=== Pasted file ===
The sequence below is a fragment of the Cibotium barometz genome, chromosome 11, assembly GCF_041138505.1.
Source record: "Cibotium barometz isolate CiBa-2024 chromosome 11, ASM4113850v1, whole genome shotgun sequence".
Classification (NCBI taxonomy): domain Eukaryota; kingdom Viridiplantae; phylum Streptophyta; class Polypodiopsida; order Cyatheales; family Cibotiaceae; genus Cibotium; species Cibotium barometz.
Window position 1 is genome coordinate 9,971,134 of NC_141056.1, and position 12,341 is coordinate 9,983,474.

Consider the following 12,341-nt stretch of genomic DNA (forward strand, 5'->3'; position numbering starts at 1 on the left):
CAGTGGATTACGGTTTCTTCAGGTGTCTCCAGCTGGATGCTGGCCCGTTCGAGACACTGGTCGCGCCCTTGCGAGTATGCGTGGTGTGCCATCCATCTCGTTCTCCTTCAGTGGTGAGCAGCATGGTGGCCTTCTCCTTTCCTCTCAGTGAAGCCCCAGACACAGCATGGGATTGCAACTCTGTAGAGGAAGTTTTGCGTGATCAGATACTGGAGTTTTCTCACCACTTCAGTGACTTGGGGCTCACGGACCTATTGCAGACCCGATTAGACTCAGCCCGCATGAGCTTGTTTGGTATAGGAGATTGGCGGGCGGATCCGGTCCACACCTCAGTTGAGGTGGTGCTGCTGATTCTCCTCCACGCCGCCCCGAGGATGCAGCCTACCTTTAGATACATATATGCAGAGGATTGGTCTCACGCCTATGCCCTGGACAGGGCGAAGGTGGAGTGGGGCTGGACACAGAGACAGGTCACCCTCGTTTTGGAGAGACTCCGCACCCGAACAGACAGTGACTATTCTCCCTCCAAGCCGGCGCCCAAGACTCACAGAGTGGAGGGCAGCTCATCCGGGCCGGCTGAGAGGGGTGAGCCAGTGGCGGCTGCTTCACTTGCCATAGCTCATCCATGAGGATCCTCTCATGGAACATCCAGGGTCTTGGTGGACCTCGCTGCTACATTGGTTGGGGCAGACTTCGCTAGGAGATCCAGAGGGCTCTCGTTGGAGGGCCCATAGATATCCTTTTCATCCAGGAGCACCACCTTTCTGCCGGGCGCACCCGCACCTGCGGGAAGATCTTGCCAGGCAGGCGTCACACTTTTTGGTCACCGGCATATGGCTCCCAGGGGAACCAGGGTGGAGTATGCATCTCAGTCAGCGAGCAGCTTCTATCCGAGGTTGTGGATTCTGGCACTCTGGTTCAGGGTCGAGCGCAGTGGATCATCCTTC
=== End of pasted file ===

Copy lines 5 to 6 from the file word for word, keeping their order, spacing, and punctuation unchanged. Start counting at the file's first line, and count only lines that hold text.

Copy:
Consider the following 12,341-nt stretch of genomic DNA (forward strand, 5'->3'; position numbering starts at 1 on the left):
CAGTGGATTACGGTTTCTTCAGGTGTCTCCAGCTGGATGCTGGCCCGTTCGAGACACTGGTCGCGCCCTTGCGAGTATGCGTGGTGTGCCATCCATCTCGTTCTCCTTCAGTGGTGAGCAGCATGGTGGCCTTCTCCTTTCCTCTCAGTGAAGCCCCAGACACAGCATGGGATTGCAACTCTGTAGAGGAAGTTTTGCGTGATCAGATACTGGAGTTTTCTCACCACTTCAGTGACTTGGGGCTCACGGACCTATTGCAGACCCGATTAGACTCAGCCCGCATGAGCTTGTTTGGTATAGGAGATTGGCGGGCGGATCCGGTCCACACCTCAGTTGAGGTGGTGCTGCTGATTCTCCTCCACGCCGCCCCGAGGATGCAGCCTACCTTTAGATACATATATGCAGAGGATTGGTCTCACGCCTATGCCCTGGACAGGGCGAAGGTGGAGTGGGGCTGGACACAGAGACAGGTCACCCTCGTTTTGGAGAGACTCCGCACCCGAACAGACAGTGACTATTCTCCCTCCAAGCCGGCGCCCAAGACTCACAGAGTGGAGGGCAGCTCATCCGGGCCGGCTGAGAGGGGTGAGCCAGTGGCGGCTGCTTCACTTGCCATAGCTCATCCATGAGGATCCTCTCATGGAACATCCAGGGTCTTGGTGGACCTCGCTGCTACATTGGTTGGGGCAGACTTCGCTAGGAGATCCAGAGGGCTCTCGTTGGAGGGCCCATAGATATCCTTTTCATCCAGGAGCACCACCTTTCTGCCGGGCGCACCCGCACCTGCGGGAAGATCTTGCCAGGCAGGCGTCACACTTTTTGGTCACCGGCATATGGCTCCCAGGGGAACCAGGGTGGAGTATGCATCTCAGTCAGCGAGCAGCTTCTATCCGAGGTTGTGGATTCTGGCACTCTGGTTCAGGGTCGAGCGCAGTGGATCATCCTTC